• G8558, referral not performed but reason not specified.  That would be something I would avoid.  If a patient needs to be referred, you should refer them if they meet the CPT and diagnosis code combo.  One thing that I really want to stress here, these first two measures that we're going to talk about are two of the eight warning signs of ear disease.  These warning signs are included in many state audiology and/or hearing aid dispensing licensure laws.  Failure to refer could affect your license.  It's not just about PQRS.  So, it's important that when you discover these procedures and have these code combinations that you refer accordingly, because again, this is very common in many, many state licensure laws.

Again, avoid the lack of a referral.  If there is ever a case where you do not refer when you have this code combination, make sure the medical record clearly indicates why you did not refer.  Let me give some examples: the patient is in hospice; the patient has many, many underlying healthcare concerns; the patient is leaving the country or they're leaving the state and they have to be referred.  All of this needs to be documented.  Avoid the reporting of G8558 if you do meet the criteria of the code.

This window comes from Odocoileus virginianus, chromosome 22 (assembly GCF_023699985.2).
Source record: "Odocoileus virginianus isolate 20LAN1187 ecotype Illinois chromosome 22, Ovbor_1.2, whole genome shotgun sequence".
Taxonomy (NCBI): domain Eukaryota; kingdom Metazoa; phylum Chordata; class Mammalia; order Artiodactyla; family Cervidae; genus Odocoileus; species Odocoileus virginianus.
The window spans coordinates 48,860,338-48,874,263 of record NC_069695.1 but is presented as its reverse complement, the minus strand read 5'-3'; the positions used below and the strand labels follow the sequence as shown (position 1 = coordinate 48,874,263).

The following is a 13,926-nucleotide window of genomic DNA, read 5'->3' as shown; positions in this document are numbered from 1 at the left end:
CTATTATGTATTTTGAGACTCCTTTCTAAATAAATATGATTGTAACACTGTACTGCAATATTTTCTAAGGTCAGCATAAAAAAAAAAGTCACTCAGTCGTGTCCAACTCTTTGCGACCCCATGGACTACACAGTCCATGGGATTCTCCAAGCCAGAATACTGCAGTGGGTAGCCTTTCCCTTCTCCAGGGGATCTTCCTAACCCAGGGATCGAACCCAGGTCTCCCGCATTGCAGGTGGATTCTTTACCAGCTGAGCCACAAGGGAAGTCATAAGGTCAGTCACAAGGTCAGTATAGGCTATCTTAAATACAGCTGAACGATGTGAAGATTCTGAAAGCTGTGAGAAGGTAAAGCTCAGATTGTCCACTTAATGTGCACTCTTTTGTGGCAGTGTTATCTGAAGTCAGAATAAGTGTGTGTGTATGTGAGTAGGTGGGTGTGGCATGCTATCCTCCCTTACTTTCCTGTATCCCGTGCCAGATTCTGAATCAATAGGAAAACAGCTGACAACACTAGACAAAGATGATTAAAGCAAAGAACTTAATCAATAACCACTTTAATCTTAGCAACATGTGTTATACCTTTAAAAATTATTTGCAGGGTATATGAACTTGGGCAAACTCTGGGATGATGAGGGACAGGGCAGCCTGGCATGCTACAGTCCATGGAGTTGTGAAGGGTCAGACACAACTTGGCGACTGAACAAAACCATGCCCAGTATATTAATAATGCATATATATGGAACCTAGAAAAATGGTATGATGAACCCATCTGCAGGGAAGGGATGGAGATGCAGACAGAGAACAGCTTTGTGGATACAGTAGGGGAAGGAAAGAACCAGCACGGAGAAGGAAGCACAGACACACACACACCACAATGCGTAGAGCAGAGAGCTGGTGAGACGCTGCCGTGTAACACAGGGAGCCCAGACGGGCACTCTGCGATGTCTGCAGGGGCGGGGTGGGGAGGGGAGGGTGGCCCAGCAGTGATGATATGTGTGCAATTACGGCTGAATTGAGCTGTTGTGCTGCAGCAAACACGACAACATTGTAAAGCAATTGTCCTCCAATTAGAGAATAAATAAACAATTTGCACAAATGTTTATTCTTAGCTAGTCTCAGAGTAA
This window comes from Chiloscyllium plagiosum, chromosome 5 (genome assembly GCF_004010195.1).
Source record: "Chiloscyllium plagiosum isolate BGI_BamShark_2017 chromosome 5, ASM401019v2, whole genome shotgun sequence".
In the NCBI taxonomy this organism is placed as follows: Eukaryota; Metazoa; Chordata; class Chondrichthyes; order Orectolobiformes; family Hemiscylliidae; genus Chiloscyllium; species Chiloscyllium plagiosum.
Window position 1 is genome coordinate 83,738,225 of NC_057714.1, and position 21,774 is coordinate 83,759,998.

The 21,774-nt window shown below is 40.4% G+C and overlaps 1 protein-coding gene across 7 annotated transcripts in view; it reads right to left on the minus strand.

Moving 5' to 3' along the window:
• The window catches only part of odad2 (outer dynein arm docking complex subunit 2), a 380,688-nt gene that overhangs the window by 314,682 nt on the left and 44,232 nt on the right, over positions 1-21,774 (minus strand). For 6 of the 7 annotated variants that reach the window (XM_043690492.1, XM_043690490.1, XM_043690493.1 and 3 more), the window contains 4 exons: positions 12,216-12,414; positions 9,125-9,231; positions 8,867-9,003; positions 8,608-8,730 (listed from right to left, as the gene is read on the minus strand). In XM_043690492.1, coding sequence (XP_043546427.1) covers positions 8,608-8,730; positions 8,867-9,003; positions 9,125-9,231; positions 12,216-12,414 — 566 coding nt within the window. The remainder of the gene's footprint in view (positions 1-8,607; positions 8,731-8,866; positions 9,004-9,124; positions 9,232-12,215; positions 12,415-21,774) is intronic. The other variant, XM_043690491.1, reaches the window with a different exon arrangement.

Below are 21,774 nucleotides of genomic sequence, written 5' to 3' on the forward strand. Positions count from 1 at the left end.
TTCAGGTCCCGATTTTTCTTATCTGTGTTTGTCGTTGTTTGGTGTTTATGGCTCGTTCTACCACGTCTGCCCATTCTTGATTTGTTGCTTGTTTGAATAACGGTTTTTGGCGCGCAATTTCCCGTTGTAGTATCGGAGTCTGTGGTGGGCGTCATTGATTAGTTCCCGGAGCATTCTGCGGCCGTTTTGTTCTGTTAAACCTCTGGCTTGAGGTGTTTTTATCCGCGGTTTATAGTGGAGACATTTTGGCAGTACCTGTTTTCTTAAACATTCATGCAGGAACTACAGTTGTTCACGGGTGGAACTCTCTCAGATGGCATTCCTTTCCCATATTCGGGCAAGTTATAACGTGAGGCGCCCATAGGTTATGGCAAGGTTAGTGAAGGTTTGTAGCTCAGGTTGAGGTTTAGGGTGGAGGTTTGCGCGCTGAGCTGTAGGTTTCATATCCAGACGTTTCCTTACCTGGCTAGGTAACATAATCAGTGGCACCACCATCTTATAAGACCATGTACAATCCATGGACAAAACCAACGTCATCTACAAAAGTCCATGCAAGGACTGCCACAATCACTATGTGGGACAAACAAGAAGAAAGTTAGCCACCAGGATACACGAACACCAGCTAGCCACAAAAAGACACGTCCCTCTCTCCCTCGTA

Codes for referral of acute or chronic dizziness. This is very important as many people think that if they're not doing vestibular testing than this doesn’t apply to them -  that is not true.  It is important for all audiologists to be, as part of their case history, asking and documenting responses to the eight warning signs of ear disease.  The risk of falls is a big issue in the senior population.  If a patient reports dizziness or unsteadiness and are at risk for falls, they should be referred for that and you should be diagnosing dizziness unspecified. Dizziness unspecified doesn't require you to have done testing.  You're reporting a patient symptom just like you would report tinnitus.  And it's important to refer patients for these conditions, because it can be very problematic for patients who ultimately fall because of lack of treatment or lack of management.

CPT codes. The CPT codes in acute or chronic dizziness include 92540, basic vestibular evaluation.  That means performing positionals, OPKs, oscillating tracking, and gaze on the same patient on the same date of service.  They also include: